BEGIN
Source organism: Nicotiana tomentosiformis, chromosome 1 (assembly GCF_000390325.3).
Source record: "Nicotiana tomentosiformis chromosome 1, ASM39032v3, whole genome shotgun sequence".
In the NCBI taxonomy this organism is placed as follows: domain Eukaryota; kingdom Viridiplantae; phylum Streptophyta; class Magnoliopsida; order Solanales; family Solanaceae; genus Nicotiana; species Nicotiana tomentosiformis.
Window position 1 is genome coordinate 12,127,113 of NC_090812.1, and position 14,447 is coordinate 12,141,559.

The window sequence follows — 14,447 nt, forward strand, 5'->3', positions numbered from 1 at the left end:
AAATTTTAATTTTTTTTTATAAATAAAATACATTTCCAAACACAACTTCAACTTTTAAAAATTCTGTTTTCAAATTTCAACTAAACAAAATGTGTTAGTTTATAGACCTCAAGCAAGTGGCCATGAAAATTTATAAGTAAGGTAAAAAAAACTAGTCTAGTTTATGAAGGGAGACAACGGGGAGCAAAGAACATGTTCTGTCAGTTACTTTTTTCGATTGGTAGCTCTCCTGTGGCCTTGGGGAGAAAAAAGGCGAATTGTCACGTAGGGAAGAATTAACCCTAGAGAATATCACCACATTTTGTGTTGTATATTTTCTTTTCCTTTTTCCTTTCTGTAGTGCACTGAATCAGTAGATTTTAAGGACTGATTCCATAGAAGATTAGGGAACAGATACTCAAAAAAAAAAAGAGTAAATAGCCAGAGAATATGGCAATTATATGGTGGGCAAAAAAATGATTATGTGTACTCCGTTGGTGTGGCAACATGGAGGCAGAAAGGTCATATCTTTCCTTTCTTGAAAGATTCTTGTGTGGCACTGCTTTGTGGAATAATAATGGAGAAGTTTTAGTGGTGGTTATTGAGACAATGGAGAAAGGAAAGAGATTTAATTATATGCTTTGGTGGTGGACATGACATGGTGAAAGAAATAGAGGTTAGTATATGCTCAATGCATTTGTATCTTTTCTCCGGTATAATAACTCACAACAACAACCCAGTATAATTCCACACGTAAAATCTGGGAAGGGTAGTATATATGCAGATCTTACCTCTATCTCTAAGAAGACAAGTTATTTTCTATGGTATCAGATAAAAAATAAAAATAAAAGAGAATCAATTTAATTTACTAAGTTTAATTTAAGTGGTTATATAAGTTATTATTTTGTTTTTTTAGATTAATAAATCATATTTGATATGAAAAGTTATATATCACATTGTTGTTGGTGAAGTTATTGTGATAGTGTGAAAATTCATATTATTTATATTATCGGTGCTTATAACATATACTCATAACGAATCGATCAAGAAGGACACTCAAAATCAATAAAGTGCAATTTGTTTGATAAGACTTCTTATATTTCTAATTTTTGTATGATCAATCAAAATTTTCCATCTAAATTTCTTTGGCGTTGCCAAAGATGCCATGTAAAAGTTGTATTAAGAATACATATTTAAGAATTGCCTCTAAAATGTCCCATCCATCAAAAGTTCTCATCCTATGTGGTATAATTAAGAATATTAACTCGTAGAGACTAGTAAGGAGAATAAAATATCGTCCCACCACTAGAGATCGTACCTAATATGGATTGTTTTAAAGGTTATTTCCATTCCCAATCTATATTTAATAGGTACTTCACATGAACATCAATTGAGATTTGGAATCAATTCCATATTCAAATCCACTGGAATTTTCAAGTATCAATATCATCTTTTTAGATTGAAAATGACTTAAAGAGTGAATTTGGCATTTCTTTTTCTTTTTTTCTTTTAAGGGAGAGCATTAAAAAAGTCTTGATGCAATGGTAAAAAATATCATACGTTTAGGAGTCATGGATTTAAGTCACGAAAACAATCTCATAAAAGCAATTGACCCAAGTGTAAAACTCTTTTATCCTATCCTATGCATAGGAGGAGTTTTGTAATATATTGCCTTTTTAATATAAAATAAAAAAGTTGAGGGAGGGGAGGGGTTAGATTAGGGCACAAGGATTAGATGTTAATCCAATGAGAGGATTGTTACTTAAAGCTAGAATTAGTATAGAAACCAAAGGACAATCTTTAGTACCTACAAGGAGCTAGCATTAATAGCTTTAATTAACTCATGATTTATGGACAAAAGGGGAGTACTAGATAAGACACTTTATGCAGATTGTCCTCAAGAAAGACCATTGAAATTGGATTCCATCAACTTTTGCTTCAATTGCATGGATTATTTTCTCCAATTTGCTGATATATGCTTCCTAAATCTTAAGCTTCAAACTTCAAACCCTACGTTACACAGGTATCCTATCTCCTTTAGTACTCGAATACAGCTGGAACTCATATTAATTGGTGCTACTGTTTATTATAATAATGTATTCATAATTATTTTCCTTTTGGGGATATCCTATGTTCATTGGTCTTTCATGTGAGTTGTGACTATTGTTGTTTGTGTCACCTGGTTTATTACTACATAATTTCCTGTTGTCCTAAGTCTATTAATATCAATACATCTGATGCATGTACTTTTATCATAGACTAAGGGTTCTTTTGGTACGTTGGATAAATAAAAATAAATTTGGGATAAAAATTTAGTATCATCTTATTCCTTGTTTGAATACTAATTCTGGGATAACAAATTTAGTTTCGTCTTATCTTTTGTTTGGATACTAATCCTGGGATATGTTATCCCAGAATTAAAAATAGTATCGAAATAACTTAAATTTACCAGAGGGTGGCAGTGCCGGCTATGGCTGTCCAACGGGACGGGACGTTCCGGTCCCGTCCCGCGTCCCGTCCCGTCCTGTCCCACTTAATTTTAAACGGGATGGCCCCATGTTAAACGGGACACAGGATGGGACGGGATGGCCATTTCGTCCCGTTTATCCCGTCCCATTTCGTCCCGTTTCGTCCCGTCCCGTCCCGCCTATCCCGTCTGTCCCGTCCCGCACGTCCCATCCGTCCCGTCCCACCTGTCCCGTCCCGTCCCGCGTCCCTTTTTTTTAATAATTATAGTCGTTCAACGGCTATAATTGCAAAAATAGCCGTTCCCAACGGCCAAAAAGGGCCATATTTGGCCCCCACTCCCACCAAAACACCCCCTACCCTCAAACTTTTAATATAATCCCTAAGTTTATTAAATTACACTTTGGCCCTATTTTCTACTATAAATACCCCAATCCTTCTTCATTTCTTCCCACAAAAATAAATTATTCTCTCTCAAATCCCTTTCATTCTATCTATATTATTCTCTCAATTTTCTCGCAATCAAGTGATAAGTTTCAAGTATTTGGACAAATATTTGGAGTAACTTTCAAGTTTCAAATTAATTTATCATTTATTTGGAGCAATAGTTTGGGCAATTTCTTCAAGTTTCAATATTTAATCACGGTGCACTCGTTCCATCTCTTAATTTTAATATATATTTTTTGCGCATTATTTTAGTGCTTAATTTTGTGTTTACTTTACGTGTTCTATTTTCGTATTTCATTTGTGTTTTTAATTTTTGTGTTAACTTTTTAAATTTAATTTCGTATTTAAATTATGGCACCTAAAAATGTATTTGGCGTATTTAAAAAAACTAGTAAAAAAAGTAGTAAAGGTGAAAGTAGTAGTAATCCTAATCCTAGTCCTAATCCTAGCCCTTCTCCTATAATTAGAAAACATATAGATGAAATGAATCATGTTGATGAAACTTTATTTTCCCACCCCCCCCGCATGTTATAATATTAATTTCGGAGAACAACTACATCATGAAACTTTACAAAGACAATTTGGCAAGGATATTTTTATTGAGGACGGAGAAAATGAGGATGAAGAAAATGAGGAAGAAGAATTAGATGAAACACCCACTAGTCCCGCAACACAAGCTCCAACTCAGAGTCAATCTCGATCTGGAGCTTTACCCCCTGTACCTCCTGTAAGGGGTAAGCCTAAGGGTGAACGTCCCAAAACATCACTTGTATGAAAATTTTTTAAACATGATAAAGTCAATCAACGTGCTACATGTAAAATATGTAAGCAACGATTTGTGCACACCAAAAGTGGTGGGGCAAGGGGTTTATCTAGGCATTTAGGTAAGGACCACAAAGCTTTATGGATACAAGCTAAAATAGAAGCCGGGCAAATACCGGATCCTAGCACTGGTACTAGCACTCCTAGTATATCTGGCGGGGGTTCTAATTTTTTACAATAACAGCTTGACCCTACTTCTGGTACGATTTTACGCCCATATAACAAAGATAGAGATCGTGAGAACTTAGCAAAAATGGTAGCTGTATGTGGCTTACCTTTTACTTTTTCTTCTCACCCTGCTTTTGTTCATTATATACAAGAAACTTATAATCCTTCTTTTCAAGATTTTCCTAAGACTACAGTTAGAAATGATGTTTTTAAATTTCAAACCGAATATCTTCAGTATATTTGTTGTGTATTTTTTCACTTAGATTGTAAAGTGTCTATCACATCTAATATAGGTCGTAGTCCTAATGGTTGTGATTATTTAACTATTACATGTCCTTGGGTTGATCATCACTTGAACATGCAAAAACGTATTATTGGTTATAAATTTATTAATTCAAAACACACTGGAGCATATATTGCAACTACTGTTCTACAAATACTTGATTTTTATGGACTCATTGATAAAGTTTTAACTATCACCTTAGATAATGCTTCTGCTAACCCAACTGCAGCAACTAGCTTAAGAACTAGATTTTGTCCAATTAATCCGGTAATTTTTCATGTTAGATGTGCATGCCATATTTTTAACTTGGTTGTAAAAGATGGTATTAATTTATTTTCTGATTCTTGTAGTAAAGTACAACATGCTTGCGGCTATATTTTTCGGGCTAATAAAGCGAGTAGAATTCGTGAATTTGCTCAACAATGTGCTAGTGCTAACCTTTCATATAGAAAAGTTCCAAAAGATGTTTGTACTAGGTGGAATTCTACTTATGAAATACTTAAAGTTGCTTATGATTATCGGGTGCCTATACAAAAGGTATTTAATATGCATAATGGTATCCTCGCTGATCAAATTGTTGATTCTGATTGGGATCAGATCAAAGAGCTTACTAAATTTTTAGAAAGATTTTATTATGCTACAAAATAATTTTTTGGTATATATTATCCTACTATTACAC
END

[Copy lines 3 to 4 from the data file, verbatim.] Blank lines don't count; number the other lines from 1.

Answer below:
In the NCBI taxonomy this organism is placed as follows: domain Eukaryota; kingdom Viridiplantae; phylum Streptophyta; class Magnoliopsida; order Solanales; family Solanaceae; genus Nicotiana; species Nicotiana tomentosiformis.
Window position 1 is genome coordinate 12,127,113 of NC_090812.1, and position 14,447 is coordinate 12,141,559.